I watched my friend as she handled the death of her son this week. She looked to her faith for comfort and wrapped herself in the love of her friends. She expressed gratitude for her son’s life and the time they had together. She put her business on hold, and graciously thanked those who stepped in to cover for her. I know she must have wanted to curl up in a ball and shut down her own life. She did not succumb. One week later, she is back to her work, getting on with her life. She is taking whatever positive action she can, making the best of an impossible situation. The wounds are deep; her life is forever altered. She will learn to cope and I know she will become a stronger person because of it.
Sadly, the woman with cancer has shut down. She has stopped interacting with the world, stopped taking action. Convinced she is going to die, she is not researching treatments, or reaching out to those who have experienced their own cancer. Her first chemo treatment sent her to bed, and literally and figuratively, she has stayed there. She is not open to advice and seems to have just surrendered. I am worried about her.
Perhaps I have no right to comment on her situation since I have not experienced cancer in my own body. But I have experienced it through the people closest to me, and I have seen how attitude and choices make a difference.
My husband reacted to his cancer with a pragmatic attitude. He chose an aggressive surgery, and forged forward with absolute determination that he would be fine. My sister-in-law traveled around the country for multiple opinions and multiple clinical trials. She fought with a fierceness that still leaves me in awe. My father faced his lung cancer with far more determination and stamina that I would have believed he possessed. What impressed me most, however, is that he didn’t undergo those treatments for himself, he did it for us, for those who still needed him to live. His self-sacrifice did not go unnoticed.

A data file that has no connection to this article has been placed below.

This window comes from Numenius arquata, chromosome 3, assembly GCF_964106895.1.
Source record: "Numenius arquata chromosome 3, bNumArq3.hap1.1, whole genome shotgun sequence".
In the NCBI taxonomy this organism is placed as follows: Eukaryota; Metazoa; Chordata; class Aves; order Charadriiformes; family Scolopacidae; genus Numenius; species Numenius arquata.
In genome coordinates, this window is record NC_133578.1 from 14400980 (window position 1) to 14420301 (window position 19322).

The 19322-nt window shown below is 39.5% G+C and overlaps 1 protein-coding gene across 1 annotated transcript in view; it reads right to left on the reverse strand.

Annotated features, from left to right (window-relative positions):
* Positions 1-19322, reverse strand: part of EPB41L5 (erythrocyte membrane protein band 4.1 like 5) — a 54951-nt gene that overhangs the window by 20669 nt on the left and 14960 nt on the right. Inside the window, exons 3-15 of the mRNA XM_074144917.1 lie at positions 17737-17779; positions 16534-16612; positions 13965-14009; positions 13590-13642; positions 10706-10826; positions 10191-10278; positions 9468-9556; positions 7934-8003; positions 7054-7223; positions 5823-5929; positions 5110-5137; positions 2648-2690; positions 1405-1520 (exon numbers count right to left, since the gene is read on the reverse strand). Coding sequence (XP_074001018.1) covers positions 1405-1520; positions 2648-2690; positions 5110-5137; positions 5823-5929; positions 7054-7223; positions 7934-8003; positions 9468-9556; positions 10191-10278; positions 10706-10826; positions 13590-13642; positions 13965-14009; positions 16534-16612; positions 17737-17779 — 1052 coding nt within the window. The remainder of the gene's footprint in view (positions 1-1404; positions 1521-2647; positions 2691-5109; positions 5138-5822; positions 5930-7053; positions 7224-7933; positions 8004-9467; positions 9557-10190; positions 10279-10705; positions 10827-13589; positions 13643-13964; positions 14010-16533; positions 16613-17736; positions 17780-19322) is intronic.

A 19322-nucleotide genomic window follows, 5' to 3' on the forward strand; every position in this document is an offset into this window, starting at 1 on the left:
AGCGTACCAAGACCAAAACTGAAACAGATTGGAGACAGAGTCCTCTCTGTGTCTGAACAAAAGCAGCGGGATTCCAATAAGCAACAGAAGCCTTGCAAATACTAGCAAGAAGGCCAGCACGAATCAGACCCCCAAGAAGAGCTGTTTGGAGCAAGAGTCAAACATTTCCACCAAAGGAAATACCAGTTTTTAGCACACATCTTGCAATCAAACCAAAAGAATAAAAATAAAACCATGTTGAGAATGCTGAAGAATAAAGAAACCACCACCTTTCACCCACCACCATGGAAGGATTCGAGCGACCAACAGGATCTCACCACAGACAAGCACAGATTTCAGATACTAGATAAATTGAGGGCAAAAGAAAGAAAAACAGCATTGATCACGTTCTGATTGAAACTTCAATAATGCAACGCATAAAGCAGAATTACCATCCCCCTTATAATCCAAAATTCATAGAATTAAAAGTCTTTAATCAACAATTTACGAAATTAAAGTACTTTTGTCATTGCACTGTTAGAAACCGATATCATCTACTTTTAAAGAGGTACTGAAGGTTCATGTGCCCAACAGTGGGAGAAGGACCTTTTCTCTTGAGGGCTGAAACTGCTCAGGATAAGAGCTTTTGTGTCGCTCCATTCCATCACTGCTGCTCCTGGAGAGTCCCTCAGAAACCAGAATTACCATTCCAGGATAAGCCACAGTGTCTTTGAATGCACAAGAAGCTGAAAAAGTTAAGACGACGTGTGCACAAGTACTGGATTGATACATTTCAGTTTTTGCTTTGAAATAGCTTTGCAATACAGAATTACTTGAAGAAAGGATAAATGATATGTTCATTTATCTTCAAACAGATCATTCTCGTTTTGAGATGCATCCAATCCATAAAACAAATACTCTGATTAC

I am well aware that changing your attitude and actions towards a challenge may not change the outcome. Despite her valiant efforts and unwavering positive attitude, my sister-in-law died, though she lived much longer than doctors thought possible. My father died in the midst of his second round of treatments. Were their efforts in vain, or did their attitude and actions toward their disease make a difference?
It made all the difference.
Changing your attitude and your actions might not change the outcome, but it does change the journey. It changes your day to day experience. It changes how you feel and how others feel towards you. You find a moment of laughter, or share a conversation with an old friend. You experience a wedding, a graduation or a family Christmas celebration. Doing whatever you can do takes your mind off of the pain and gives you and those you care about moments of life and happiness. Hundreds of little moments, strung together, are what make up a life.
Your attitude in how you deal with adversity is part of your legacy, it tells the world, “This is who I am and this I what I stand for.” Attitude is no small thing. Like sunflowers, we can turn to face the sun, hold up our open faces, and in doing so, shine for the world in our time on this planet.
This week I honor positive attitude in the face of adversity. I honor brave actions in tragic circumstances. And maybe most of all, I encourage optimism in a time when having a positive outlook seems impossible.
Wishing you all love and strength,